SPIEGEL: The IMF, of all things? It is viewed as a handmaiden of global capitalism that ought to be abolished — and not just by the opponents of globalization.
Tobin: On the contrary, I think the IMF must be strengthened and enlarged. Certainly it\’s made many mistakes — no question about that — but it, like the World Bank, has far too few resources at its disposal to help the member countries, especially the poor and less developed economies. The World Bank and the IMF are not part of a conspiracy called globalization.
SPIEGEL: Does that also hold true for the World Trade Organization (WTO)?
Tobin: Certainly its predecessor, the GATT, did much good in expanding world trade.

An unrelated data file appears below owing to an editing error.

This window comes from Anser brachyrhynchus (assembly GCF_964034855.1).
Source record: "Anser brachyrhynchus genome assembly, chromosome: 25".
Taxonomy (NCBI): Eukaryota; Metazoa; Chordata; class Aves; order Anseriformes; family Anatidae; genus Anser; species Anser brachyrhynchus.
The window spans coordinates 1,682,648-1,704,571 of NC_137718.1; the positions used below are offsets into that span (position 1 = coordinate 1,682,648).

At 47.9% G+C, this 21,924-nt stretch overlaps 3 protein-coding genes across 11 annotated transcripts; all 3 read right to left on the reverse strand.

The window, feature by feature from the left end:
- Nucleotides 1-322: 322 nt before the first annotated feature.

SPIEGEL: Not everybody believes that. In 1999, the WTO-Meeting in Seattle failed as a result of pressure from tens of thousands of opponents of globalization.
Tobin: WTO may need more power — vis-à-vis the United States, among others. The WTO ought, for example, to be in a position to prohibit the industrialized countries from setting up all sorts of trade barriers to exclude imports from developing countries.
SPIEGEL: The tact is that the industrialized countries flood the markets of the third world with their goods and use those countries as a source of cheap labor.
Tobin: I think this whole idea that the IMF, the World Bank and the World Trade Organization are the enemies of the developing countries is misconceived. The problems of globalization will not be solved by trying to prevent it from going forward. All countries, along with their inhabitants, profit from the free exchange of goods and capital.
SPIEGEL: Then why has world poverty increased?
Tobin: It hasn\’t done that at all.
Or, as we might put it, fuck off hippies.